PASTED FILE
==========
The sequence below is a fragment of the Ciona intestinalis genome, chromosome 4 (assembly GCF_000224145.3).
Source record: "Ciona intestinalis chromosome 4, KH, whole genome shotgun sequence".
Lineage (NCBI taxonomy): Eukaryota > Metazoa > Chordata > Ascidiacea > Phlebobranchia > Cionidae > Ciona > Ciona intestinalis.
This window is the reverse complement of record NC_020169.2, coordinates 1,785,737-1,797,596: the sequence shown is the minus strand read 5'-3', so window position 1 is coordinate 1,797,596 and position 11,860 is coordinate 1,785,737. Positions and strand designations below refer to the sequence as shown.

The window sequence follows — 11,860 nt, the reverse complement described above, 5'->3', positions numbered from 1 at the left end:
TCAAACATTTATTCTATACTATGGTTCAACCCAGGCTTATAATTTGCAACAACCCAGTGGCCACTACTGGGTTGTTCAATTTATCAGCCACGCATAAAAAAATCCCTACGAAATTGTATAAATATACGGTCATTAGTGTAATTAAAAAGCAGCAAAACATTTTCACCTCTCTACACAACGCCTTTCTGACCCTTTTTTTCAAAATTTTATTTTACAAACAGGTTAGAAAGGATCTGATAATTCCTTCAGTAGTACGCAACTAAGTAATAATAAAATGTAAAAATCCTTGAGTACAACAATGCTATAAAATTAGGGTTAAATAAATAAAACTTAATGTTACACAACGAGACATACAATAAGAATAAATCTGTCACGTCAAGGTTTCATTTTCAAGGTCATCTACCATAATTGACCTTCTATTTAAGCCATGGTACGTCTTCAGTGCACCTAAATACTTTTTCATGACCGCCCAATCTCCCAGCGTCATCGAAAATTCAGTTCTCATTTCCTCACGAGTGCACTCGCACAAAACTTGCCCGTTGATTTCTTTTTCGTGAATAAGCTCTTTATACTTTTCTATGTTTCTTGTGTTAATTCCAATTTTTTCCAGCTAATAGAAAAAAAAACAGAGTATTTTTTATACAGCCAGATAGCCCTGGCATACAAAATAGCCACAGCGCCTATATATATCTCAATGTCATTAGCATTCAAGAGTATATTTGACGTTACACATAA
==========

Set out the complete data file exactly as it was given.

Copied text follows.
The sequence below is a fragment of the Ciona intestinalis genome, chromosome 4 (assembly GCF_000224145.3).
Source record: "Ciona intestinalis chromosome 4, KH, whole genome shotgun sequence".
Lineage (NCBI taxonomy): Eukaryota > Metazoa > Chordata > Ascidiacea > Phlebobranchia > Cionidae > Ciona > Ciona intestinalis.
This window is the reverse complement of record NC_020169.2, coordinates 1,785,737-1,797,596: the sequence shown is the minus strand read 5'-3', so window position 1 is coordinate 1,797,596 and position 11,860 is coordinate 1,785,737. Positions and strand designations below refer to the sequence as shown.

The window sequence follows — 11,860 nt, the reverse complement described above, 5'->3', positions numbered from 1 at the left end:
TCAAACATTTATTCTATACTATGGTTCAACCCAGGCTTATAATTTGCAACAACCCAGTGGCCACTACTGGGTTGTTCAATTTATCAGCCACGCATAAAAAAATCCCTACGAAATTGTATAAATATACGGTCATTAGTGTAATTAAAAAGCAGCAAAACATTTTCACCTCTCTACACAACGCCTTTCTGACCCTTTTTTTCAAAATTTTATTTTACAAACAGGTTAGAAAGGATCTGATAATTCCTTCAGTAGTACGCAACTAAGTAATAATAAAATGTAAAAATCCTTGAGTACAACAATGCTATAAAATTAGGGTTAAATAAATAAAACTTAATGTTACACAACGAGACATACAATAAGAATAAATCTGTCACGTCAAGGTTTCATTTTCAAGGTCATCTACCATAATTGACCTTCTATTTAAGCCATGGTACGTCTTCAGTGCACCTAAATACTTTTTCATGACCGCCCAATCTCCCAGCGTCATCGAAAATTCAGTTCTCATTTCCTCACGAGTGCACTCGCACAAAACTTGCCCGTTGATTTCTTTTTCGTGAATAAGCTCTTTATACTTTTCTATGTTTCTTGTGTTAATTCCAATTTTTTCCAGCTAATAGAAAAAAAAACAGAGTATTTTTTATACAGCCAGATAGCCCTGGCATACAAAATAGCCACAGCGCCTATATATATCTCAATGTCATTAGCATTCAAGAGTATATTTGACGTTACACATAA